Thursday, August 20, 2009

Game - Set - Match; Federal Circuit affirms dismissal of suit about dual surface tennis courts

May 2, 2007. Mallorca, Spain. On this side, the world's number 1 male tennis player -- Roger Federer -- who also happens to be considered the best grass court tennis player. On the other side, the world's number 2 male tennis player -- Rafael Nadal -- who happens to be considered the best clay court tennis player. ESPN covered the story here.

Renata Marcinkowska was awarded U.S. Patent No. 6,814,669 titled "Dual Surface for Sport Event or Game." The day before the match, Marcinkowska (herself a former professional tennis player) commenced an action against an advertising company in Spain and a sports marketing and management company in Ohio. Problem is, she filed suit in South Carolina, and neither defendant was subject to personal jurisdiction there. The defendants moved to dismiss on that basis, and also argued that Marcinkowska's complaint failed to state a claim upon which relief can be granted. The court granted the motion on both counts, and dismissed with prejudice.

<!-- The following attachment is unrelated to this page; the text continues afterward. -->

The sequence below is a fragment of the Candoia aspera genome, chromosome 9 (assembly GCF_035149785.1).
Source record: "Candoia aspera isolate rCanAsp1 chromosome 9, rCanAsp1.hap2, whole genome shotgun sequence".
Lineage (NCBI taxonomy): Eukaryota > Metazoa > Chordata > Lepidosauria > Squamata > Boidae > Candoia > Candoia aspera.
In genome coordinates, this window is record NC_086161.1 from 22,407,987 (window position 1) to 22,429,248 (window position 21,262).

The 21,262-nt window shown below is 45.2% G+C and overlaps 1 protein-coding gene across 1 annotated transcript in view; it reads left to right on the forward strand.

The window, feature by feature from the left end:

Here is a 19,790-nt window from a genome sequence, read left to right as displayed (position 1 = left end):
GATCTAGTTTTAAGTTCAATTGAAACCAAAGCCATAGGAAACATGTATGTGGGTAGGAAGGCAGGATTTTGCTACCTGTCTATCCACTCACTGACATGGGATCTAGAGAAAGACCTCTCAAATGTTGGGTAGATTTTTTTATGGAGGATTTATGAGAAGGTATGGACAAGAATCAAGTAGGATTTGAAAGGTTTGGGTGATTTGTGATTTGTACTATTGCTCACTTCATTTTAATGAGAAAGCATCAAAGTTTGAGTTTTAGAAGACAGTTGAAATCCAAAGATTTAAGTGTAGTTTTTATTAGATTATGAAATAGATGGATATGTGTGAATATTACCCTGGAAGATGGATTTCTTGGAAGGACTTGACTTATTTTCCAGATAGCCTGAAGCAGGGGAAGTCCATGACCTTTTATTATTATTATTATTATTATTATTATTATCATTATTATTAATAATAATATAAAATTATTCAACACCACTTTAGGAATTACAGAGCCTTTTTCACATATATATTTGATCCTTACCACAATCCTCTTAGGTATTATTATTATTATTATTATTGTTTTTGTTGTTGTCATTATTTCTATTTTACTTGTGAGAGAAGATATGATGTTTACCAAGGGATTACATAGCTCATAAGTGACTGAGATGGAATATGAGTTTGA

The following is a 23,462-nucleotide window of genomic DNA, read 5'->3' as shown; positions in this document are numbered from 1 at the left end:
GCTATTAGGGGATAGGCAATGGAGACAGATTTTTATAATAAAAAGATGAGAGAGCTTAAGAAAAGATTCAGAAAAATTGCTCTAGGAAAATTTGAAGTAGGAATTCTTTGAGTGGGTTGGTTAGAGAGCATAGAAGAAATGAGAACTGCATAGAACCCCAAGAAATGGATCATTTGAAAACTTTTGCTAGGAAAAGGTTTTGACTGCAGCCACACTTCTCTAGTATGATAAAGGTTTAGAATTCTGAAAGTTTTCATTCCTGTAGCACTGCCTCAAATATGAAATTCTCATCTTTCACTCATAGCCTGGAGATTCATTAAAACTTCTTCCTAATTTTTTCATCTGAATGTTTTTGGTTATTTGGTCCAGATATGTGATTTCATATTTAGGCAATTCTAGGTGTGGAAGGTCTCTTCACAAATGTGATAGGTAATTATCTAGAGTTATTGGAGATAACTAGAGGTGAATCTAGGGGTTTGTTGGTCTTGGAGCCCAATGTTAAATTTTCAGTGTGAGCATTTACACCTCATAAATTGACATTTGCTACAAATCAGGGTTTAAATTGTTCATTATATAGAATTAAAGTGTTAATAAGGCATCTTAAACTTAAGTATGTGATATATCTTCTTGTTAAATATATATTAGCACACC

Marcinkowska appealed. After walking through analysis for personal jurisdiction the Court affirmed. There was no allegation that an intentional tort (i.e. patent infringement) took place in South Carolina. So the Federal Circuit affirmed.

Regarding the 12(b)(6) motion to dismiss for failure to state a claim, the Federal Circuit noted that IMG did not make, use, sell, or offer for sale the subject matter of the '669 patent in the U.S. Marcinkowska argued that IMG promoted the match on its website, and let people in the U.S. download photos from the event. She also argued that IMG promoted its own services by broadcasting depictions of the dual surface tennis court in the U.S. The trial court found this too thin to be "use," and the appellate court agreed:
As a practical matter, the exhibition promoted on the internet and televised throughout the world was held on a tennis court built and housed in the Kingdom of Spain, and it was this Spanish tennis court that provided the playing surface for the “Battle of the Surfaces” exhibition over which IMG and other entities obtained trademarks, advertised, and licensed broadcast rights throughout the world. In this case, the hybrid tennis court was not “used” in the United States - it was “used” in Spain and that use was broadcast in the United States.

You can watch some of the match here:

Decision affirmed

No comments:

Post a Comment